Graduate student boosts Georgia librarians’ tech training
MARIETTA, Ga. (Jul 26, 2016) — Julia Huprich is a technology-savvy librarian who has turned her love for education into an innovative powerhouse.
Huprich, who will earn her Master of Science in Information Technology during summer commencement ceremonies, has already used what she learned at Kennesaw State to launch a new learning management system for the Georgia Public Library System, the state administrative agency for all public libraries.
As director of training and continuing education for the GPLS, Huprich said the new learning management system will save the state $40,000 next year.
“Through the IT program, I learned how to build websites and mobile apps, and encrypt code. I knew I could build the same e-learning system that we were paying an outside company for,” she said. “I could spend money on content, rather than the platform itself, and be able to archive it for future trainings.”
Over the years, Huprich’s professional roles have reflected the rapid technology transition that libraries have been experiencing.
“Libraries used to be a place to go to consume content,” she said. “But libraries aren’t used that way anymore. Libraries are used to create content, meet up with others; it’s a place to learn and do. It’s now more of a center for learning and creation.
“Today’s libraries are hubs for creativity. Some libraries have 3D printing capabilities, recording studios and green screens.”
Huprich, who currently oversees the training needs of 63 library systems, more than 400 library locations and 4,000 employees, has come a long way since living in poverty in Costa Rica as a child.
“Education was important, and I knew that education was a way out,” she recalled.
As one of eight siblings, Huprich returned to Georgia with her family and used her own savings bonds to attend private high school for 11th and 12thgrades. She graduated at age 16 and completed her bachelor’s degree three years later.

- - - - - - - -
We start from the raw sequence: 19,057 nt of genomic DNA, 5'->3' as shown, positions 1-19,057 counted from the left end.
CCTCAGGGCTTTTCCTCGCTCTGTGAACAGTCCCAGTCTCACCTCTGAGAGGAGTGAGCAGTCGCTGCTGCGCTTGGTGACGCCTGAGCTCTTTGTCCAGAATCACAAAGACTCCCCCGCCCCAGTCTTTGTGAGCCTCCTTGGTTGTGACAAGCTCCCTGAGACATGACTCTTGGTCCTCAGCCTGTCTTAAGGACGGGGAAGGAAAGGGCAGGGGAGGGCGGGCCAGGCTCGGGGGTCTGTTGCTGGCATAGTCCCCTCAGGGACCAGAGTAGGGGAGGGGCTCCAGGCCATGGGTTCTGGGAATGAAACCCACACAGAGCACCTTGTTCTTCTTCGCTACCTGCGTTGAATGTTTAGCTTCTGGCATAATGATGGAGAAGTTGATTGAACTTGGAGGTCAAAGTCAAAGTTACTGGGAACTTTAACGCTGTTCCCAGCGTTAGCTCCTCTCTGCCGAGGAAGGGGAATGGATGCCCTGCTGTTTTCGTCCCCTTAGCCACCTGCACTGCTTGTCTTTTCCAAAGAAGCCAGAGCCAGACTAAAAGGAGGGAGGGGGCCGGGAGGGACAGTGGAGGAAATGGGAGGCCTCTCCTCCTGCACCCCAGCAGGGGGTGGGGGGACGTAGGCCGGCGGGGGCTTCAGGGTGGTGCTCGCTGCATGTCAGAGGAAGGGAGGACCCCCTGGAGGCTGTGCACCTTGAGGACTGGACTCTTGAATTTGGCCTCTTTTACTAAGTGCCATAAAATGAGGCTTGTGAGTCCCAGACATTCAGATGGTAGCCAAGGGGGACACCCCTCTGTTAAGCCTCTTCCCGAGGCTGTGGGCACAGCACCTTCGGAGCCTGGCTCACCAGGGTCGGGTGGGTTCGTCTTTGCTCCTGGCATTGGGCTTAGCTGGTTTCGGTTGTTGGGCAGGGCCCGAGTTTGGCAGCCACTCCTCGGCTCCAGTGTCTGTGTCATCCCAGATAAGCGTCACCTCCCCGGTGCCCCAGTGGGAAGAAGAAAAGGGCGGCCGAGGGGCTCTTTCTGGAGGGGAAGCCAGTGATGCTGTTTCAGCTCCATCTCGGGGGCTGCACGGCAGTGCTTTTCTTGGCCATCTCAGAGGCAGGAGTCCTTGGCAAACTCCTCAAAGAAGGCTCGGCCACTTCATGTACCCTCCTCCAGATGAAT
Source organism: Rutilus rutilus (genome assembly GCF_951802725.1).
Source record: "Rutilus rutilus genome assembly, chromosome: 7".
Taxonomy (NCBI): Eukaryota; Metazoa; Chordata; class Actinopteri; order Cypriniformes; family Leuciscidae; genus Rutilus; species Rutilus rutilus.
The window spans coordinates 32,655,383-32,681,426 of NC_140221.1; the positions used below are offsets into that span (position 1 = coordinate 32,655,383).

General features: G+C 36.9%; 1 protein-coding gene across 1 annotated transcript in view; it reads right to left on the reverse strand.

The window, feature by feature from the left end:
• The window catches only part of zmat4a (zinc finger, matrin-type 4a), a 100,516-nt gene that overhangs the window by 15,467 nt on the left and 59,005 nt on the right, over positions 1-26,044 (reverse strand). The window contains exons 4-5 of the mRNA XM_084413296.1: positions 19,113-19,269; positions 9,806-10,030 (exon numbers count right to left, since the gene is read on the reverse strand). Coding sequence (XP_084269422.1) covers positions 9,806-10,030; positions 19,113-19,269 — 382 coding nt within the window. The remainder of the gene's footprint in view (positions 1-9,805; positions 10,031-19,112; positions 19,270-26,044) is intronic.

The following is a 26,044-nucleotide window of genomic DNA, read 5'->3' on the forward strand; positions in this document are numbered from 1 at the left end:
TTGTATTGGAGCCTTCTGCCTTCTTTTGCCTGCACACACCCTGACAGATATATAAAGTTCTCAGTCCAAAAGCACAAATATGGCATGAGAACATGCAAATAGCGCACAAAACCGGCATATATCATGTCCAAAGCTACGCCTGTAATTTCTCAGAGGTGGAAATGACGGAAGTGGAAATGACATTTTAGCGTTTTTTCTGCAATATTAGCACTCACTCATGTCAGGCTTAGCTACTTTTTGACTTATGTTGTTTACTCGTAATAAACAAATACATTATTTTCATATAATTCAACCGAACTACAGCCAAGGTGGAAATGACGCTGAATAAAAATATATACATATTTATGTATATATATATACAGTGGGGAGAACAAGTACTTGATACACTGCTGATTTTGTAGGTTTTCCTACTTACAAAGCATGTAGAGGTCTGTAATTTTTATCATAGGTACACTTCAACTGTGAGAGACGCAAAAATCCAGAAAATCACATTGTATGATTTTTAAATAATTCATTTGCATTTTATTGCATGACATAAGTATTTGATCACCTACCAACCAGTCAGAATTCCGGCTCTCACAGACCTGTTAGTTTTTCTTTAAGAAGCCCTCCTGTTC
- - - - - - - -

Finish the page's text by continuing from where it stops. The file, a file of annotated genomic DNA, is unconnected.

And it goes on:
“Being so young, I really wasn’t sure what I wanted to do. I spent a lot of time at the library when I was in school, so I found a full-time job at the campus library after graduation,” she said.
Within six months, Huprich was promoted from library assistant who “checked out books for students,” to assistant to the dean, and was encouraged to begin her master’s degree in library and information science.
After earning that degree in 2007 from Valdosta State, she stayed focused on the technology needs of libraries, entering the Kennesaw State IT program in 2013.
At the time, Huprich was head of Digital Services and Communications for the Cobb County Public Library System.
“Part of my job was to identify, develop and implement innovative technology programs to improve our service to the community,” she said.
Huprich created the Cobb GEMS program (Girls in Engineering, Math and Science) at the Cobb Library in 2014. She called on faculty experts from the Marietta Campus to talk with area female teens and teach on STEM topics. The program grew from 40 participants to 125 in 2016.
Huprich, who is married and has one son, said she wanted to give opportunities to girls that she “wished she had while growing up.”
A leader in innovative teaching and learning, Kennesaw State University offers more than 150 undergraduate, graduate and doctoral degrees to its more than 41,000 students. With 11 colleges on two metro Atlanta campuses, Kennesaw State is a member of the University System of Georgia and the second-largest university in the state. The university’s vibrant campus culture, diverse population, strong global ties and entrepreneurial spirit draw students from throughout the region and from 126 countries across the globe. Kennesaw State is a Carnegie-designated doctoral research institution (R2), placing it among an elite group of only 6 percent of U.S. colleges and universities with an R1 or R2 status. For more information, visit kennesaw.edu.